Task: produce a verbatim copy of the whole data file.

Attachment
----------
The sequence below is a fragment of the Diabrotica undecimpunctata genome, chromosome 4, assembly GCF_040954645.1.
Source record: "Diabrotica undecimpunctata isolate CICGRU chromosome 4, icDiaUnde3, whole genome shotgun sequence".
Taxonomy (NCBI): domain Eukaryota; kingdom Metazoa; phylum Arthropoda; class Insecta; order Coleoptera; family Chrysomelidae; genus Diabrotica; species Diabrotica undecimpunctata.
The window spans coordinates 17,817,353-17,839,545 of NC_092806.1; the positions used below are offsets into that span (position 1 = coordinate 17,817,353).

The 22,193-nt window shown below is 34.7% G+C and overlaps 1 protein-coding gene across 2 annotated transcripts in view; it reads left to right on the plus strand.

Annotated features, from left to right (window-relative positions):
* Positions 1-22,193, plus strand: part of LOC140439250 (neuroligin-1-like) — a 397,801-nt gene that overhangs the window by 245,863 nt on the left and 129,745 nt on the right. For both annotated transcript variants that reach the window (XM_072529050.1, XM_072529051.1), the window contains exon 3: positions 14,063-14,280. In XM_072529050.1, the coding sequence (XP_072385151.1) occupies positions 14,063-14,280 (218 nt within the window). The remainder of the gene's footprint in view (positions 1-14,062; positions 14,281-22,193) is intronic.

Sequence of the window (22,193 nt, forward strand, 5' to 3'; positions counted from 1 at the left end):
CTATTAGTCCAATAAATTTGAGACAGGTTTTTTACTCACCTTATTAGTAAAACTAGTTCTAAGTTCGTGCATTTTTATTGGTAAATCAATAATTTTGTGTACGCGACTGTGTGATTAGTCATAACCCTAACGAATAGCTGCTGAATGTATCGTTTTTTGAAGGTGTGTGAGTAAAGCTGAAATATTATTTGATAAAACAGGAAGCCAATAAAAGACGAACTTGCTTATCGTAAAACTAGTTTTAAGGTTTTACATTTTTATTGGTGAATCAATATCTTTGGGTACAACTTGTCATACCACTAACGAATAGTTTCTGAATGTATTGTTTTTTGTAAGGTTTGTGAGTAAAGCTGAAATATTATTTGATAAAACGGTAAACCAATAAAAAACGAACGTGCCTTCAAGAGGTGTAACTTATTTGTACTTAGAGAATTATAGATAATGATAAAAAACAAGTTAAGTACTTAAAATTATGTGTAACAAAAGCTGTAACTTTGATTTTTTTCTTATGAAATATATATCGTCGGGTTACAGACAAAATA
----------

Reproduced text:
The sequence below is a fragment of the Diabrotica undecimpunctata genome, chromosome 4, assembly GCF_040954645.1.
Source record: "Diabrotica undecimpunctata isolate CICGRU chromosome 4, icDiaUnde3, whole genome shotgun sequence".
Taxonomy (NCBI): domain Eukaryota; kingdom Metazoa; phylum Arthropoda; class Insecta; order Coleoptera; family Chrysomelidae; genus Diabrotica; species Diabrotica undecimpunctata.
The window spans coordinates 17,817,353-17,839,545 of NC_092806.1; the positions used below are offsets into that span (position 1 = coordinate 17,817,353).

The 22,193-nt window shown below is 34.7% G+C and overlaps 1 protein-coding gene across 2 annotated transcripts in view; it reads left to right on the plus strand.

Annotated features, from left to right (window-relative positions):
* Positions 1-22,193, plus strand: part of LOC140439250 (neuroligin-1-like) — a 397,801-nt gene that overhangs the window by 245,863 nt on the left and 129,745 nt on the right. For both annotated transcript variants that reach the window (XM_072529050.1, XM_072529051.1), the window contains exon 3: positions 14,063-14,280. In XM_072529050.1, the coding sequence (XP_072385151.1) occupies positions 14,063-14,280 (218 nt within the window). The remainder of the gene's footprint in view (positions 1-14,062; positions 14,281-22,193) is intronic.

Sequence of the window (22,193 nt, forward strand, 5' to 3'; positions counted from 1 at the left end):
CTATTAGTCCAATAAATTTGAGACAGGTTTTTTACTCACCTTATTAGTAAAACTAGTTCTAAGTTCGTGCATTTTTATTGGTAAATCAATAATTTTGTGTACGCGACTGTGTGATTAGTCATAACCCTAACGAATAGCTGCTGAATGTATCGTTTTTTGAAGGTGTGTGAGTAAAGCTGAAATATTATTTGATAAAACAGGAAGCCAATAAAAGACGAACTTGCTTATCGTAAAACTAGTTTTAAGGTTTTACATTTTTATTGGTGAATCAATATCTTTGGGTACAACTTGTCATACCACTAACGAATAGTTTCTGAATGTATTGTTTTTTGTAAGGTTTGTGAGTAAAGCTGAAATATTATTTGATAAAACGGTAAACCAATAAAAAACGAACGTGCCTTCAAGAGGTGTAACTTATTTGTACTTAGAGAATTATAGATAATGATAAAAAACAAGTTAAGTACTTAAAATTATGTGTAACAAAAGCTGTAACTTTGATTTTTTTCTTATGAAATATATATCGTCGGGTTACAGACAAAATA